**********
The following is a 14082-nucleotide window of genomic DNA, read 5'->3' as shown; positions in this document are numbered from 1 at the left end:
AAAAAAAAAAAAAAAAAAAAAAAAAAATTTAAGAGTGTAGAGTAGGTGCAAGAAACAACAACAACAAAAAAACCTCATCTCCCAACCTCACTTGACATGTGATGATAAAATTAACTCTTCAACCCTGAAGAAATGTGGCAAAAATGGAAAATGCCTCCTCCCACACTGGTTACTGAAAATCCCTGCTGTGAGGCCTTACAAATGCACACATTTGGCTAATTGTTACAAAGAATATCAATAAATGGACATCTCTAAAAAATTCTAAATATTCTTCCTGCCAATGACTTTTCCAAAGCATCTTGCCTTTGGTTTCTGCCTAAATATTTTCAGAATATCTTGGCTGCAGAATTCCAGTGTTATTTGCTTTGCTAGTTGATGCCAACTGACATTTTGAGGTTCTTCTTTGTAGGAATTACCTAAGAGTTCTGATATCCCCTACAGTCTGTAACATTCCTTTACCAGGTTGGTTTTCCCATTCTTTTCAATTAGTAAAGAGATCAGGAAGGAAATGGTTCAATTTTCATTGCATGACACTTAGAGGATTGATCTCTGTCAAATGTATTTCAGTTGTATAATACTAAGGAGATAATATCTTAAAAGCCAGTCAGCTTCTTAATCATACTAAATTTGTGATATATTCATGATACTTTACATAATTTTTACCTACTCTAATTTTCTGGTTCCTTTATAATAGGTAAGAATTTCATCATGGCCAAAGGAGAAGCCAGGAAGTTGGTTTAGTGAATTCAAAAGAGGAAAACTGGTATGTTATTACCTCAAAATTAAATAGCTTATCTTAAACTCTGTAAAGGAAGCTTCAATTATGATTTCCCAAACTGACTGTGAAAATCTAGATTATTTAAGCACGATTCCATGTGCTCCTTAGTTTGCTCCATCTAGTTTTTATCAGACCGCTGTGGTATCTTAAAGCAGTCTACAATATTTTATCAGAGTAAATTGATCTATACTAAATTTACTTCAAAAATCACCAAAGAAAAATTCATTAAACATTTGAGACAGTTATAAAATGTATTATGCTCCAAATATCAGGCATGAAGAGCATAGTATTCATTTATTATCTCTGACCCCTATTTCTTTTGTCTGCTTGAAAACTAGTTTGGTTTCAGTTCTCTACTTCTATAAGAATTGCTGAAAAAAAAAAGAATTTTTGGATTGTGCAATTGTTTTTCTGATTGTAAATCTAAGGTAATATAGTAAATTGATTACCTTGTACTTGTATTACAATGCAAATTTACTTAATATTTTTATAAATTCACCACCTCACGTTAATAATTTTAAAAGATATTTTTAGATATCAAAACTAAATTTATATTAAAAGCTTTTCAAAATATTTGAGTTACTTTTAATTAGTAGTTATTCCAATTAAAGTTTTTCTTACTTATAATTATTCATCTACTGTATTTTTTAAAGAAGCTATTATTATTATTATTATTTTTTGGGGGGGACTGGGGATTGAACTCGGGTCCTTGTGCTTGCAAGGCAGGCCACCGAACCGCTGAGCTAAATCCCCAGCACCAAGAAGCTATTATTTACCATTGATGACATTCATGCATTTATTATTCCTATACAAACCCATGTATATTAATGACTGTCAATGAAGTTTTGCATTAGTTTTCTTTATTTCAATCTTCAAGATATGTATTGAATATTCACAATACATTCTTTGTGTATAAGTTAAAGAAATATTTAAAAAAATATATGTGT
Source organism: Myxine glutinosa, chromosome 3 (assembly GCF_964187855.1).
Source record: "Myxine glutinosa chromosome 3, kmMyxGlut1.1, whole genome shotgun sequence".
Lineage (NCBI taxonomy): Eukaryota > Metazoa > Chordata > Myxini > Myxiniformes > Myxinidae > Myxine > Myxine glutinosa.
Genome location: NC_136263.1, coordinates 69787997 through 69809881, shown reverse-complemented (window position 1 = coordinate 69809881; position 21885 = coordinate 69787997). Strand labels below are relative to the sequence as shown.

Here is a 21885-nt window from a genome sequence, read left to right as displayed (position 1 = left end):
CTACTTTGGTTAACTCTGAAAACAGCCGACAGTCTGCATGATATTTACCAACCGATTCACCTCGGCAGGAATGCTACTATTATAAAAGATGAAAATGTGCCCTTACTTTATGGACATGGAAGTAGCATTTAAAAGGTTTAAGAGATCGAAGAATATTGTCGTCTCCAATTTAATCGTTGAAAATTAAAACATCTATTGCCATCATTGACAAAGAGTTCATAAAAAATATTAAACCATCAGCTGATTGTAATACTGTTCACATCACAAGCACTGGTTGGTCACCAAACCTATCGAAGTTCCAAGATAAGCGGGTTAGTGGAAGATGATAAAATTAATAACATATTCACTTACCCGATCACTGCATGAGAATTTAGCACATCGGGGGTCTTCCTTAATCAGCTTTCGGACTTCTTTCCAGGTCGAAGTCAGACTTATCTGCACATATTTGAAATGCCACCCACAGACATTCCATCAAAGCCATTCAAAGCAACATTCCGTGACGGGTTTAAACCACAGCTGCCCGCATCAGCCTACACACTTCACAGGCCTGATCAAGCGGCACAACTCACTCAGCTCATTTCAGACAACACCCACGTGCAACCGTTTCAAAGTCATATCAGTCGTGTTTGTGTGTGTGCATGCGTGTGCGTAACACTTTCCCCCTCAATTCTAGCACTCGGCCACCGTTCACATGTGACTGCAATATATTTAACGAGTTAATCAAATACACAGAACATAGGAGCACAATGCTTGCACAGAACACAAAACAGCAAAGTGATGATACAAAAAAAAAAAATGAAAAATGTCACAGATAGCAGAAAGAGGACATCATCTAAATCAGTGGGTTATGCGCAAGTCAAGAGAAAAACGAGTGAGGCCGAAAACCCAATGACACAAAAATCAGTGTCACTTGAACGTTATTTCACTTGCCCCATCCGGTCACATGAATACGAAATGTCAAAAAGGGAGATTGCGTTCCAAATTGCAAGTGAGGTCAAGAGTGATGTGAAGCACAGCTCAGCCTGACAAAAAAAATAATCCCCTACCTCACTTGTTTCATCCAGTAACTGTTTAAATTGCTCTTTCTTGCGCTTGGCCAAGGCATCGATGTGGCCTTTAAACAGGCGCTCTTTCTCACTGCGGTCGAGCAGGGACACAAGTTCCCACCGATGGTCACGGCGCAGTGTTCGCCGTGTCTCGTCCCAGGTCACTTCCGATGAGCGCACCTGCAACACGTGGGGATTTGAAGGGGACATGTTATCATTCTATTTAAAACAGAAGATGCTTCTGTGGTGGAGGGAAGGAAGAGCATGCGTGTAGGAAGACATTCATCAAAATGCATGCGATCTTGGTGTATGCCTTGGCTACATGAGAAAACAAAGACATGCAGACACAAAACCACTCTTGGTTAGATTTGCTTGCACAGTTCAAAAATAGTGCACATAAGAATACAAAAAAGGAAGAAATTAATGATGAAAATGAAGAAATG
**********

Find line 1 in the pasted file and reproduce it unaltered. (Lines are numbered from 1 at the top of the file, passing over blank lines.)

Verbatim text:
The following is a 14082-nucleotide window of genomic DNA, read 5'->3' as shown; positions in this document are numbered from 1 at the left end: